"while"              { return WHILESYM;   }
{letter}({letter}|{digit})* {
                       yylval.id = strdup(yytext);
                       return IDENT;      }
{digit}+             { yylval.num = atoi(yytext);
                       return NUMBER;     }
[ \t\n\r]            /* skip whitespace */
.                    { printf("Unknown character [%c]\n",yytext[0]);
                       return UNKNOWN;    }

int yywrap(void){return 1;}


These programs perform character parsing and tokenizing via the use of a deterministic finite automaton (DFA). A DFA is a theoretical machine accepting regular languages. These machines are a subset of the collection of Turing machines. DFAs are equivalent to read-only right moving Turing machines. The syntax is based on the use of regular expressions. See also nondeterministic finite automaton.


Time complexity[edit]

A Flex lexical analyzer usually has time complexity in the length of the input. That is, it performs a constant number of operations for each input symbol. This constant is quite low: GCC generates 12 instructions for the DFA match loop.[citation needed] Note that the constant is independent of the length of the token, the length of the regular expression and the size of the DFA.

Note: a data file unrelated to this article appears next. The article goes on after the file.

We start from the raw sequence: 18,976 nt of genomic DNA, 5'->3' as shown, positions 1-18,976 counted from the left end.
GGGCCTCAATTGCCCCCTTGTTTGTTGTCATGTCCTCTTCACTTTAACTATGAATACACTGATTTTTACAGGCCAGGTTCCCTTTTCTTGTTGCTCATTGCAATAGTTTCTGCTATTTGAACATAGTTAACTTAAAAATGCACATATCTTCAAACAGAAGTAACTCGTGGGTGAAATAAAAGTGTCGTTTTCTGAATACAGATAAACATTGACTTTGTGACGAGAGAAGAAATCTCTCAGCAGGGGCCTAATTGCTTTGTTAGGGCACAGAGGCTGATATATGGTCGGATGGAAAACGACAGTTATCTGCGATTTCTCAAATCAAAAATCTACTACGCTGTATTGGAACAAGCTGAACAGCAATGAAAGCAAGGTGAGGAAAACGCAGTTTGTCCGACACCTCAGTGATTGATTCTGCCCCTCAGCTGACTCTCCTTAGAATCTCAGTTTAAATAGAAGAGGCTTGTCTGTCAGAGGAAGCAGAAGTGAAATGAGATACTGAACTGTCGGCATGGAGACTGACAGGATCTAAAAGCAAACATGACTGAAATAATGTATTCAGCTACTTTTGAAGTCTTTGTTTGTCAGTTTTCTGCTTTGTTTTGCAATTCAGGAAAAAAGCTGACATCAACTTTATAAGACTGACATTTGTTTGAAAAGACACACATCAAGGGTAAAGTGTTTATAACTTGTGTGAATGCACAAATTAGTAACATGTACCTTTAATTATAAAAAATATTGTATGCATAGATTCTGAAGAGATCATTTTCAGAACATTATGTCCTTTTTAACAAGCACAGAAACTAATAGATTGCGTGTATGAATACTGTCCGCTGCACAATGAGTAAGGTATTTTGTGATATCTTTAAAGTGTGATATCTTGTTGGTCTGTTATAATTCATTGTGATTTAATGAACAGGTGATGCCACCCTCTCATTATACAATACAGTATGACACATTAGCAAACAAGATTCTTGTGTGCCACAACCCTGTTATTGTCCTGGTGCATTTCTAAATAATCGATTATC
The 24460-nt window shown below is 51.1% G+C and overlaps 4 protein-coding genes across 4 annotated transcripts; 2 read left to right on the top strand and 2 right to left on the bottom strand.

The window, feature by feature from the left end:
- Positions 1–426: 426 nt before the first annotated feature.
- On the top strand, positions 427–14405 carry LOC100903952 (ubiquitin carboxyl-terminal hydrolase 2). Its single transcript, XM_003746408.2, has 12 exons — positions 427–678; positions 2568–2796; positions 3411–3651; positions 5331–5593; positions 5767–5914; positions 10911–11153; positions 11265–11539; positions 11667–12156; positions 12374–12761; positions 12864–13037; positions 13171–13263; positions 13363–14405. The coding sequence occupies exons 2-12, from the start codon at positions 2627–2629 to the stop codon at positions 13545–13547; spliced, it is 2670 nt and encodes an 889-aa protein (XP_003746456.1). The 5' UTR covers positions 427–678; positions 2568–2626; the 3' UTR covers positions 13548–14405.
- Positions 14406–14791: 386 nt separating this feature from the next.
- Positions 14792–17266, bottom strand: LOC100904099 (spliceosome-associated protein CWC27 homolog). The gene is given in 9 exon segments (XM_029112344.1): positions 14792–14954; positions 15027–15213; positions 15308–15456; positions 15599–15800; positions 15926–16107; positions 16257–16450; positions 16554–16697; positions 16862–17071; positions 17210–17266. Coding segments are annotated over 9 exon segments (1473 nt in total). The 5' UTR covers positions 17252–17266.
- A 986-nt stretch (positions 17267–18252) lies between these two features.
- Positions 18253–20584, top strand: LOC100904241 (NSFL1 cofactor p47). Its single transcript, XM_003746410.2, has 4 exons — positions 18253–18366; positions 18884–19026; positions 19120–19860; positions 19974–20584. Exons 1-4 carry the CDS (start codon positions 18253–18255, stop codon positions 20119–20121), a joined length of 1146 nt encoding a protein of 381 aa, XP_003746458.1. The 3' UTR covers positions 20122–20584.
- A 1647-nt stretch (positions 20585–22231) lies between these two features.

However, using the REJECT macro in a scanner with the potential to match extremely long tokens can cause Flex to generate a scanner with non-linear performance. This feature is optional. In this case, the programmer has explicitly told Flex to "go back and try again" after it has already matched some input. This will cause the DFA to backtrack to find other accept states. The REJECT feature is not enabled by default, and because of its performance implications its use is discouraged in the Flex manual.[12]


By default the scanner generated by Flex is not reentrant. This can cause serious problems for programs that use the generated scanner from different threads. To overcome this issue there are options that Flex provides in order to achieve reentrancy. A detailed description of these options can be found in the Flex manual.[13]

Usage under non-Unix environments[edit]

Normally the generated scanner contains references to the unistd.h header file, which is Unix specific. To avoid generating code that includes unistd.h, %option nounistd should be used. Another issue is the call to isatty (a Unix library function), which can be found in the generated code. The %option never-interactive forces flex to generate code that does not use isatty.[14]

Using flex from other languages[edit]

Flex can only generate code for C and C++. To use the scanner code generated by flex from other languages a language binding tool such as SWIG can be used.

Unicode support[edit]

Flex is limited to matching 1-byte (8-bit) binary values and therefore does not support Unicode.[15] RE/flex and other alternatives do support Unicode matching.